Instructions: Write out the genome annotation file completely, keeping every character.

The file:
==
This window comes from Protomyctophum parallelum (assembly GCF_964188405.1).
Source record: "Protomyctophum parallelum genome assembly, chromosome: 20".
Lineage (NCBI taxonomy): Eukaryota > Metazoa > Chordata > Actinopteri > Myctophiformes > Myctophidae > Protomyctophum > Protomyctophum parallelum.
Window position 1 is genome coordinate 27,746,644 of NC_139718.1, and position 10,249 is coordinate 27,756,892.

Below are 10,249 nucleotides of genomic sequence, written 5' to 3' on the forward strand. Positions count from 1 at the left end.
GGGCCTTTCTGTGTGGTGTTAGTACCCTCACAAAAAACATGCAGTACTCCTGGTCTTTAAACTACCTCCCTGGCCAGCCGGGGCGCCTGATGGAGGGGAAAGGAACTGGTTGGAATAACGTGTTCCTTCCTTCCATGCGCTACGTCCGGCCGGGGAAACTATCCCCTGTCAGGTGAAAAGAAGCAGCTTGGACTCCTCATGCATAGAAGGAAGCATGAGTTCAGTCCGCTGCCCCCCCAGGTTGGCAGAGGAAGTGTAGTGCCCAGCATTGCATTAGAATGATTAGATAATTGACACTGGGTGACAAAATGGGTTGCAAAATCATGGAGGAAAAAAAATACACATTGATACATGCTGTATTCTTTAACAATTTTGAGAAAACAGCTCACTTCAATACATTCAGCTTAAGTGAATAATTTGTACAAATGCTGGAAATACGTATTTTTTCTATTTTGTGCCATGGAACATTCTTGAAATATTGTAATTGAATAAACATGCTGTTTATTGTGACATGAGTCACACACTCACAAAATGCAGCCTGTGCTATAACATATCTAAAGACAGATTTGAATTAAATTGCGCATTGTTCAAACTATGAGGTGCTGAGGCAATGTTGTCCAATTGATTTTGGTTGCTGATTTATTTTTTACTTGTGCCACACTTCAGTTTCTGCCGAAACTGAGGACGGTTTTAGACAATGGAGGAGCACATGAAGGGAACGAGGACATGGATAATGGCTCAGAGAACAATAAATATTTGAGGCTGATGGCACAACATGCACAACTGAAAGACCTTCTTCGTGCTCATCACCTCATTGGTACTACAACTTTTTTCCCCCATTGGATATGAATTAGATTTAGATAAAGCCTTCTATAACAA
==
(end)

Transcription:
This window comes from Protomyctophum parallelum (assembly GCF_964188405.1).
Source record: "Protomyctophum parallelum genome assembly, chromosome: 20".
Lineage (NCBI taxonomy): Eukaryota > Metazoa > Chordata > Actinopteri > Myctophiformes > Myctophidae > Protomyctophum > Protomyctophum parallelum.
Window position 1 is genome coordinate 27,746,644 of NC_139718.1, and position 10,249 is coordinate 27,756,892.

Below are 10,249 nucleotides of genomic sequence, written 5' to 3' on the forward strand. Positions count from 1 at the left end.
GGGCCTTTCTGTGTGGTGTTAGTACCCTCACAAAAAACATGCAGTACTCCTGGTCTTTAAACTACCTCCCTGGCCAGCCGGGGCGCCTGATGGAGGGGAAAGGAACTGGTTGGAATAACGTGTTCCTTCCTTCCATGCGCTACGTCCGGCCGGGGAAACTATCCCCTGTCAGGTGAAAAGAAGCAGCTTGGACTCCTCATGCATAGAAGGAAGCATGAGTTCAGTCCGCTGCCCCCCCAGGTTGGCAGAGGAAGTGTAGTGCCCAGCATTGCATTAGAATGATTAGATAATTGACACTGGGTGACAAAATGGGTTGCAAAATCATGGAGGAAAAAAAATACACATTGATACATGCTGTATTCTTTAACAATTTTGAGAAAACAGCTCACTTCAATACATTCAGCTTAAGTGAATAATTTGTACAAATGCTGGAAATACGTATTTTTTCTATTTTGTGCCATGGAACATTCTTGAAATATTGTAATTGAATAAACATGCTGTTTATTGTGACATGAGTCACACACTCACAAAATGCAGCCTGTGCTATAACATATCTAAAGACAGATTTGAATTAAATTGCGCATTGTTCAAACTATGAGGTGCTGAGGCAATGTTGTCCAATTGATTTTGGTTGCTGATTTATTTTTTACTTGTGCCACACTTCAGTTTCTGCCGAAACTGAGGACGGTTTTAGACAATGGAGGAGCACATGAAGGGAACGAGGACATGGATAATGGCTCAGAGAACAATAAATATTTGAGGCTGATGGCACAACATGCACAACTGAAAGACCTTCTTCGTGCTCATCACCTCATTGGTACTACAACTTTTTTCCCCCATTGGATATGAATTAGATTTAGATAAAGCCTTCTATAACAA